Tight Ends (3)

NFL: AFC Wild Card-Las Vegas Raiders at Cincinnati Bengals
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  • Starter: Darren Waller
  • Backups: Foster Moreau, Jacob Hollister

You’ll probably see Waller line up at wide receiver in certain formations, which will allow Moreau to play the featured tight end role. The coaching staff can exercise its creativity with this group because of the varied skill sets in the room.

Related: If you’re a fan of the Raiders, check out #RaiderNation rumors, rankings, and news here.

Jacob Hollister beats out Nick Bowers for the No. 3 spot. He has ties to McDaniels with two seasons in New England between 2017 and 2018. Also, Hollister carved out a decent role for himself in a couple of campaigns with the Seattle Seahawks, hauling in 66 passes for 558 yards and six touchdowns between 2019 and 2020.

Offensive line (9)

NFL: Los Angeles Chargers at Las Vegas Raiders
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  • Starters: Kolton Miller, John Simpson, Andre James, Alex Leatherwood, Jermaine Eluemunor
  • Backups: Brandon Parker, Dylan Parham, Alex Bars, free-agent signing

Don’t rule out a midsummer addition for the offensive line. The five-man unit must keep Carr upright, so he’s able to take full advantage of a passing attack loaded with playmakers.

In 2021, Carr took 40 sacks. The coaching staff should feel hesitant about fielding the same starting lineup from last year’s season opener. Daryl Williams is arguably the best offensive lineman available on the free-agent market, so it makes a lot of sense to bring him into camp. If the Raiders sign him, he would bump Eluemunor to a backup role.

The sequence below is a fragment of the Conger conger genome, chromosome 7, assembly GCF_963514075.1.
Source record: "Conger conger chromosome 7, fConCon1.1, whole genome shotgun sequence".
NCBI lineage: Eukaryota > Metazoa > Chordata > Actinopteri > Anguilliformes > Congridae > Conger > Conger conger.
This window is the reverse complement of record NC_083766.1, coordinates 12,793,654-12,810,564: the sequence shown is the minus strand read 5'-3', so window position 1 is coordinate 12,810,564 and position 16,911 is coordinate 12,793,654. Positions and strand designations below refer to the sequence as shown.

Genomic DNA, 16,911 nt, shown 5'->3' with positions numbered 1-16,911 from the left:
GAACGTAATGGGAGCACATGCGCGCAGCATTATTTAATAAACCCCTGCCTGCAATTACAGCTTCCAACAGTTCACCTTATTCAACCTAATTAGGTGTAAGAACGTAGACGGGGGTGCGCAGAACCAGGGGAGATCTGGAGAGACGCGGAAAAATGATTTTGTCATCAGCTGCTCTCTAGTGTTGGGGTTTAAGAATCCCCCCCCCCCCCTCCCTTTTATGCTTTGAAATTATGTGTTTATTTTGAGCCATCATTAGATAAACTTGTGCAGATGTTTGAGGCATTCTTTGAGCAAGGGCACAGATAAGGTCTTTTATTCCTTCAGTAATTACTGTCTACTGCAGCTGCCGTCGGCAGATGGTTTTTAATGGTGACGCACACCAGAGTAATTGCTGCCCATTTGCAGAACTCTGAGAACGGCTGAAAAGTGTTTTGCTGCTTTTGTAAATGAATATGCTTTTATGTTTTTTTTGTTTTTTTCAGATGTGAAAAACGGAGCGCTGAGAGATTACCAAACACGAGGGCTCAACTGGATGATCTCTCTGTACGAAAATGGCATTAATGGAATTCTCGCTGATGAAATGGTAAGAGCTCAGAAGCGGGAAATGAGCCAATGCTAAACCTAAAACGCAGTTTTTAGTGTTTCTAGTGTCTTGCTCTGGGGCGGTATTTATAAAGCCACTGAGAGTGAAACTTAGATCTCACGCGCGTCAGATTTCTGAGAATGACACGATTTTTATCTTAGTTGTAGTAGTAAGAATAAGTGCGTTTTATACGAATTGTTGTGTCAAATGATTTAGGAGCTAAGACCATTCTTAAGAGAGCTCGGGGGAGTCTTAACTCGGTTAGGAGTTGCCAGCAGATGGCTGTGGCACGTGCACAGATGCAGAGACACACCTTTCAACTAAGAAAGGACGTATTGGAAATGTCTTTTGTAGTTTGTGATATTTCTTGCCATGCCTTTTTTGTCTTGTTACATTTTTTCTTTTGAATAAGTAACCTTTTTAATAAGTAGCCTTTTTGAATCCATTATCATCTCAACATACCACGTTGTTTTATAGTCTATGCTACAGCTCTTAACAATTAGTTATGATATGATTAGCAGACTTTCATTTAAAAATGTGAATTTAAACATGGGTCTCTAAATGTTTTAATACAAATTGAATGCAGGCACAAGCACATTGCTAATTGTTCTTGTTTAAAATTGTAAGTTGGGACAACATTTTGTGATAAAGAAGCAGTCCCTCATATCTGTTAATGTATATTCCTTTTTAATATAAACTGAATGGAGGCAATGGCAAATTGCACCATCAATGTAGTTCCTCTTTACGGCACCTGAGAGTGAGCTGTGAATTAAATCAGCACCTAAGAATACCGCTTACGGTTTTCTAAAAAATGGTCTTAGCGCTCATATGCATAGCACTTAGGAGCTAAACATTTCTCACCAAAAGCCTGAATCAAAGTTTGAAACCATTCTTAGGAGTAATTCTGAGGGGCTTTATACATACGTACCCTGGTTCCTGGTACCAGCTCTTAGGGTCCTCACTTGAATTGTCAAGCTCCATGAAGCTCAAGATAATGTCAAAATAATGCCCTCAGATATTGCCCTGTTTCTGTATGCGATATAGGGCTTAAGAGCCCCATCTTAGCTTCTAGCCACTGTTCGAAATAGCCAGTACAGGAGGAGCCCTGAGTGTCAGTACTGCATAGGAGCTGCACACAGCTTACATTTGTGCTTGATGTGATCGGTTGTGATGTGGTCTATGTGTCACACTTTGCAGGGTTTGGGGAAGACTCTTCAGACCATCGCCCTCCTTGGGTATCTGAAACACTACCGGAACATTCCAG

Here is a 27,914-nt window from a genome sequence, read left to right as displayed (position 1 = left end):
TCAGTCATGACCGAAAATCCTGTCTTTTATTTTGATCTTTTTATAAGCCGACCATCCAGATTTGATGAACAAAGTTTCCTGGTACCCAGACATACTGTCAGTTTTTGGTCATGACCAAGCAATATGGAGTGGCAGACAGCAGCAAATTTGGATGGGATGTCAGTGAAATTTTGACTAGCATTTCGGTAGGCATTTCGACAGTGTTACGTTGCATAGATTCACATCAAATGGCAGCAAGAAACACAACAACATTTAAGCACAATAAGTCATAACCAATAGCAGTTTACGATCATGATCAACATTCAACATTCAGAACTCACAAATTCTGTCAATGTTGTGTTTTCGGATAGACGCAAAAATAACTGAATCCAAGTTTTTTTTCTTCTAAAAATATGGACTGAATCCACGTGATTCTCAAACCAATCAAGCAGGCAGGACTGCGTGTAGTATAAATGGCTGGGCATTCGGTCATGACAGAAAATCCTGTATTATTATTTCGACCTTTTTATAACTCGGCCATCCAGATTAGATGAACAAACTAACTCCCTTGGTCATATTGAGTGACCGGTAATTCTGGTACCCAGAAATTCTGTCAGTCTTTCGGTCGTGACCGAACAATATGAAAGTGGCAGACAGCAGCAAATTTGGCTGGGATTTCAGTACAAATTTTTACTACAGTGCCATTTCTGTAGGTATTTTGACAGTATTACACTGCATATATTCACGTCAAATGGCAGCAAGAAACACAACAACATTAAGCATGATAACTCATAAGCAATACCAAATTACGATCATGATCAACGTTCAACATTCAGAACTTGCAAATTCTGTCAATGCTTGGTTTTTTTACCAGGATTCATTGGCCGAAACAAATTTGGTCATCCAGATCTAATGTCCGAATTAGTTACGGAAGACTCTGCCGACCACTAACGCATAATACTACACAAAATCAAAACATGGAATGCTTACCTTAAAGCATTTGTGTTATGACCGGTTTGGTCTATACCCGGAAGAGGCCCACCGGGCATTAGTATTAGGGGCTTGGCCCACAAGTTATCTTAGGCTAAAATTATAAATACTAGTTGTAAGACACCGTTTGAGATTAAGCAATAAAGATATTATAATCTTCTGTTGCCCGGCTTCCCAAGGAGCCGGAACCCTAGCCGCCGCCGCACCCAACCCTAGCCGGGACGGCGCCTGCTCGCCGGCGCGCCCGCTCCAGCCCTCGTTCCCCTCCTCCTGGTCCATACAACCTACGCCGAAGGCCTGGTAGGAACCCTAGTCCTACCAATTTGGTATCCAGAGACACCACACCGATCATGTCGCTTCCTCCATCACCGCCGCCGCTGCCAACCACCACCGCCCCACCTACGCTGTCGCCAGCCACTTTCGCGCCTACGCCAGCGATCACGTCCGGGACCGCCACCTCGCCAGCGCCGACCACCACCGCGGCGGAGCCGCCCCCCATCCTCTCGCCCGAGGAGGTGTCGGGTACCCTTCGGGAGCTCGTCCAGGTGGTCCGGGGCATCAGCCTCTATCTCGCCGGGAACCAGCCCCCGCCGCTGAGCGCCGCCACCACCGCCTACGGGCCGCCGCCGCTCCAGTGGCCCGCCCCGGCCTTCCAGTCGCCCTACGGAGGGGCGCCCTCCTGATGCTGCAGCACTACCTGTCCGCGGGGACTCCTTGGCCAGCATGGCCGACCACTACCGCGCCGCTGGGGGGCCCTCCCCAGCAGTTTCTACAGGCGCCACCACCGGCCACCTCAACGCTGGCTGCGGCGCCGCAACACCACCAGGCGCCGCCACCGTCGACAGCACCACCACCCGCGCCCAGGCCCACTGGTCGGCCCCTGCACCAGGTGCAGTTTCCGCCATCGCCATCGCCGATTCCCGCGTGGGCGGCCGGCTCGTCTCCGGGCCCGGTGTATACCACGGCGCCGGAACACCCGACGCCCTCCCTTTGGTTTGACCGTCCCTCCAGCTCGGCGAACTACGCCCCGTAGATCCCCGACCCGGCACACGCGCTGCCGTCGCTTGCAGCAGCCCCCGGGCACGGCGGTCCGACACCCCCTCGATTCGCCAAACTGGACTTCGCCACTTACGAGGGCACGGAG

Denzelle Good isn’t listed here because a new face could mean the end of his tenure in Vegas. Remember, he’s still recovering from a torn ACL on the wrong side of 30 years old.

Guard Lester Cotton Sr. is a sleeper to make the 53-man roster if the Raiders cut Good and don’t sign another offensive lineman.

Interior defensive line (5)

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  • Starters: Bilal Nichols, Johnathan Hankins, Matthew Butler
  • Backups: Tyler Lancaster, Neil Farrell Jr.

Matthew Butler beats Vernon Butler for a starting spot. The rookie fifth-rounder showed great burst on the interior with frequent penetration into the opponent’s backfield in his final collegiate term at Tennessee, logging five sacks and 8.5 tackles for loss.

Related: Previewing the Las Vegas Raiders defense

Tyler Lancaster crossed paths with Graham during the 2018 season with the Green Bay Packers. In that year, Graham served as a linebackers coach and run game coordinator.

Clelin Ferrell can also fit in with this group as a defensive end in sub-packages.

Edge-rushers (5)

NFL: Los Angeles Chargers at Las Vegas Raiders
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  • Starters: Chandler Jones, Maxx Crosby
  • Backups: Kyler Fackrell, Clelin Ferrell, Malcolm Koonce

Ferrell could see most of his snaps on the outside. With that said, Fackrell will likely emerge as the third-most productive edge-rusher behind Jones and Crosby. He played under Graham, who served as his linebackers coach in Green Bay (2018), and logged 10.5 sacks that year. In 2020, they reunited when the New York Giants signed the veteran pass-rusher.